Month: April 2005

Blog without fear

EFF has posted a short paper on how to blog without getting fired, breaking it down roughly into (1) blog pseudonymously, (2) limit your audience and (3) know your (lack of) legal rights.

It’s unfortunate that (4) come to a reasonable agreement with management about what’s acceptable wasn’t even in the running. That’s a tricky negotiation though, both because once you broach the subject it’s much harder to go back to being anonymous and because your management might feel OK about looking the other way but when pressed might feel the need to say no rather than yes. And when it comes to protecting themselves from upper management or angry stockholders should your blog embarrass the company, they’re probably right.

I’m of two minds when it comes to pseudonymous writing. On the one hand, I still want more choice of soft walls when it comes to managing what I write. Mailing lists and things like LiveJournal‘s friends lists are good starts, but what I really want is a publish-this-to-everyone-except-those-who-would-get-me-in-trouble-for-what-I-wrote button. But on the other hand, I can’t help but see such a button as a kind of cowardly way out. Maybe it just stirs some deep emotion implanted during half-listened to high-school discussions of Thoreau, but isn’t the measure of a writer, at least in some small way, just how much trouble his writing gets him into?

Orphan works update

Quick update on the orphan works issue: The Copyright Office has posted initial comments, and reply-comments deadline are due May 9th.

The crux of the problem is the fact that you needn’t register a work with the Copyright office, or even put the little “(C) Copyright 2005” mark on it for it to be copyrighted anymore, nor do you need to renew. A doodle on a napkin is just as copyrighted as a composition registered with the Copyright office (though you can’t collect damages until you actually register the work). So nowadays copyright isn’t even fire-and-forget — the gun can be still sitting on the mantle. Until that’s changed I’m not sure of a good way out of this morass.

Personally I’d like the current copyright rights only be enforceable for works that are registered with the Copyright Office, with the onus of the copyright holder to update his or her contact information in a timely fashion, and every so often to take active steps to renew the copyright. These shouldn’t be onerous steps — a simple form with little or no processing fee should be sufficient. If a work is not registered or renewed, or if it’s deemed impossible to find the copyright owner, then the either the work should fall into the public domain or possibly become protected under a much more limited set of copyright restrictions such as those provided under the Creative Commons Attribution License.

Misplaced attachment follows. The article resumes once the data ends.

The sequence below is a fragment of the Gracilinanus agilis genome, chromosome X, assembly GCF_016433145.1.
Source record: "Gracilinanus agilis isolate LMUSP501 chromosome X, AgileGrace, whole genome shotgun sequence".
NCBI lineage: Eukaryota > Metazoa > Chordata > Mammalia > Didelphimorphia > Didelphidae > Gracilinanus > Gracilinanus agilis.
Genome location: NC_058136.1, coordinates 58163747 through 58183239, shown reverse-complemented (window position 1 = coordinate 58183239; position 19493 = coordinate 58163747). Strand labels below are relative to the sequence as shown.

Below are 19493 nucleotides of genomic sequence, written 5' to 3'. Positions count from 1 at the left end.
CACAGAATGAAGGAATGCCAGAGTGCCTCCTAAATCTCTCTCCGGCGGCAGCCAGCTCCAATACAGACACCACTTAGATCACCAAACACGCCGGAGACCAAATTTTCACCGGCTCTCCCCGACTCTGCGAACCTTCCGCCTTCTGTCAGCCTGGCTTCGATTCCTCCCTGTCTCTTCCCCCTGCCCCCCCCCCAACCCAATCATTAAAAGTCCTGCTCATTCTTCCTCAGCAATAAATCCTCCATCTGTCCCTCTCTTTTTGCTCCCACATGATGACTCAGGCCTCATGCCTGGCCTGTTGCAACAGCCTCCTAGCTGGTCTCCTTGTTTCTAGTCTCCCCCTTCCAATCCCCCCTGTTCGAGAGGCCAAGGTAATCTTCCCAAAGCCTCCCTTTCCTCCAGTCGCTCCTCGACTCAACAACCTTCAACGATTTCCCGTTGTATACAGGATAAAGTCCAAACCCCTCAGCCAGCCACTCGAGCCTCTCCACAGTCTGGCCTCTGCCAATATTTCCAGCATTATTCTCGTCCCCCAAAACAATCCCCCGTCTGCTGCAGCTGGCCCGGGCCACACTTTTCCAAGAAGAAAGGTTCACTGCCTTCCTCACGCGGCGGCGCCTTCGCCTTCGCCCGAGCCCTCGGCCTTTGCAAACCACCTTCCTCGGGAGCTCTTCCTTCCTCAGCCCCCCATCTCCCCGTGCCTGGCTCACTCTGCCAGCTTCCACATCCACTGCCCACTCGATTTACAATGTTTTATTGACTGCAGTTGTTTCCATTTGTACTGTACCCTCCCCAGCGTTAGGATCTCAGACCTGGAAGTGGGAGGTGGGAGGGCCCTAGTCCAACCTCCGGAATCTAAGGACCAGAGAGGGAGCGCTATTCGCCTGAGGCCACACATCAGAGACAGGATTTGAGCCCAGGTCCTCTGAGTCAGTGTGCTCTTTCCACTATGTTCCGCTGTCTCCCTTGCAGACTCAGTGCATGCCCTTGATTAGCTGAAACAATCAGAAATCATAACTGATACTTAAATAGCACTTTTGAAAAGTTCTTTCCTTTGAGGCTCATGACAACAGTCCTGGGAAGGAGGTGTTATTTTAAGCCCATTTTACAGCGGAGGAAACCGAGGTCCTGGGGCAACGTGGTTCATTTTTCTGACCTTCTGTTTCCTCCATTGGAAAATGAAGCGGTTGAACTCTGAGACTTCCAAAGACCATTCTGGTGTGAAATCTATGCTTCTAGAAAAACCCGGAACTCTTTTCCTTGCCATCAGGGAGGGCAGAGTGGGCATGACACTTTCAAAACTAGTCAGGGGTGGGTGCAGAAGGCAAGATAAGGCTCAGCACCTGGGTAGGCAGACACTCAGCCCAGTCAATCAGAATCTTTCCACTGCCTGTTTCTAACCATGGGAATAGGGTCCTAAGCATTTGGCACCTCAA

Next step in the anti-comment-spam arms race

Comments are working after being down for a day, now that I’ve finished installing MT-Keystrokes, the latest weapon in the anti-comment-spam arms race. It’s a plug-in that uses Javascript to detect whether a person has typed something on the form prior to submission — it’ll be pretty simple for spammers to code around, but it may give me a month respite in the mean time. (Note that this also means you’ll need Javascript enabled to post comments… shouldn’t be a problem for the one or two of you who comment every month, and hopefully it’ll be slightly more of a problem for the hundred or so spambots that try to post and clog my filter box.)

Movable Type has so much effort going into trying to block spam — I wish they’d put even half that effort into making a half-decent interface for just deleting comments in bulk…

The map is not the territory

It’s interesting how the Google satellite pictures differ ever so slightly from the Google map.

In particular, notice how the NW-to-SE roads are skewed about 5 degrees clockwise from true while the NE-to-SW roads are skewed about 5 degrees counterclockwise from true. (Click on the image for higher-resolution.)

On second thought, it could be that the map is correct and the satellite images are skewed to locally fit the Google perspective. Maybe the map is the territory after all!

I can see my house from here!

Google just upped the ante again with Google Satellite. Satellite images curtsey of Digital Globe and EarthSat.

As a side-note, the Google Maps URL includes GPS coordinates, so given a street address you can get both GPS coords and satellite map quickly and easily. You can also just erase the part from q=Blah+blah& part of the URL to get a nice clean satelite image, or just add &t=k to an existing Google Maps URL to turn it into a satellite image. (I really hope that doesn’t become an issue for some well-meaning panic-stricken patriot who thinks terrorists couldn’t get that info quickly and easily in dozens of other ways — I always missed that GPS feature when it was taken out of earlier mapping software.)

Update 7:40pm: Note that you need to click on “Link to this page” in the upper right-hand corner to get the full URL to show up in the address bar.

Culture of acceptance